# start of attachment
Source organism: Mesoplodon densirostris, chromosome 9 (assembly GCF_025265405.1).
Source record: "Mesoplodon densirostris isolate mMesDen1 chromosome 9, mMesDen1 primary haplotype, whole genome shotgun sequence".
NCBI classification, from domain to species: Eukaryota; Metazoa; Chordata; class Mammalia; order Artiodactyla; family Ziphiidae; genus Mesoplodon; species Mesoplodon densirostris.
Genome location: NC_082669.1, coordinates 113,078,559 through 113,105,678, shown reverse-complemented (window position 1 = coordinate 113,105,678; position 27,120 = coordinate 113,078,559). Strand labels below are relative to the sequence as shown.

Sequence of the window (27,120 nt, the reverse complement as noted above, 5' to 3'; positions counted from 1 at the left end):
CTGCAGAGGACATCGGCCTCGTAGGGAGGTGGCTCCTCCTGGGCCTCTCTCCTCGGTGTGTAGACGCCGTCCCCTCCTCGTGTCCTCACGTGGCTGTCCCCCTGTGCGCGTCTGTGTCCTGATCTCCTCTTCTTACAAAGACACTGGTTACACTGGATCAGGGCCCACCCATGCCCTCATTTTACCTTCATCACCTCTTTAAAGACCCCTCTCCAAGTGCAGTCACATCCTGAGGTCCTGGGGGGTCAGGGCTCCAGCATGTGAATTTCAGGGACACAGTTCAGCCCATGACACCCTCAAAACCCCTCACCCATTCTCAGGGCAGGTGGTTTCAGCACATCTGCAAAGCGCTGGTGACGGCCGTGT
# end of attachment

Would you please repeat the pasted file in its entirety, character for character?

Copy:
Source organism: Mesoplodon densirostris, chromosome 9 (assembly GCF_025265405.1).
Source record: "Mesoplodon densirostris isolate mMesDen1 chromosome 9, mMesDen1 primary haplotype, whole genome shotgun sequence".
NCBI classification, from domain to species: Eukaryota; Metazoa; Chordata; class Mammalia; order Artiodactyla; family Ziphiidae; genus Mesoplodon; species Mesoplodon densirostris.
Genome location: NC_082669.1, coordinates 113,078,559 through 113,105,678, shown reverse-complemented (window position 1 = coordinate 113,105,678; position 27,120 = coordinate 113,078,559). Strand labels below are relative to the sequence as shown.

Sequence of the window (27,120 nt, the reverse complement as noted above, 5' to 3'; positions counted from 1 at the left end):
CTGCAGAGGACATCGGCCTCGTAGGGAGGTGGCTCCTCCTGGGCCTCTCTCCTCGGTGTGTAGACGCCGTCCCCTCCTCGTGTCCTCACGTGGCTGTCCCCCTGTGCGCGTCTGTGTCCTGATCTCCTCTTCTTACAAAGACACTGGTTACACTGGATCAGGGCCCACCCATGCCCTCATTTTACCTTCATCACCTCTTTAAAGACCCCTCTCCAAGTGCAGTCACATCCTGAGGTCCTGGGGGGTCAGGGCTCCAGCATGTGAATTTCAGGGACACAGTTCAGCCCATGACACCCTCAAAACCCCTCACCCATTCTCAGGGCAGGTGGTTTCAGCACATCTGCAAAGCGCTGGTGACGGCCGTGT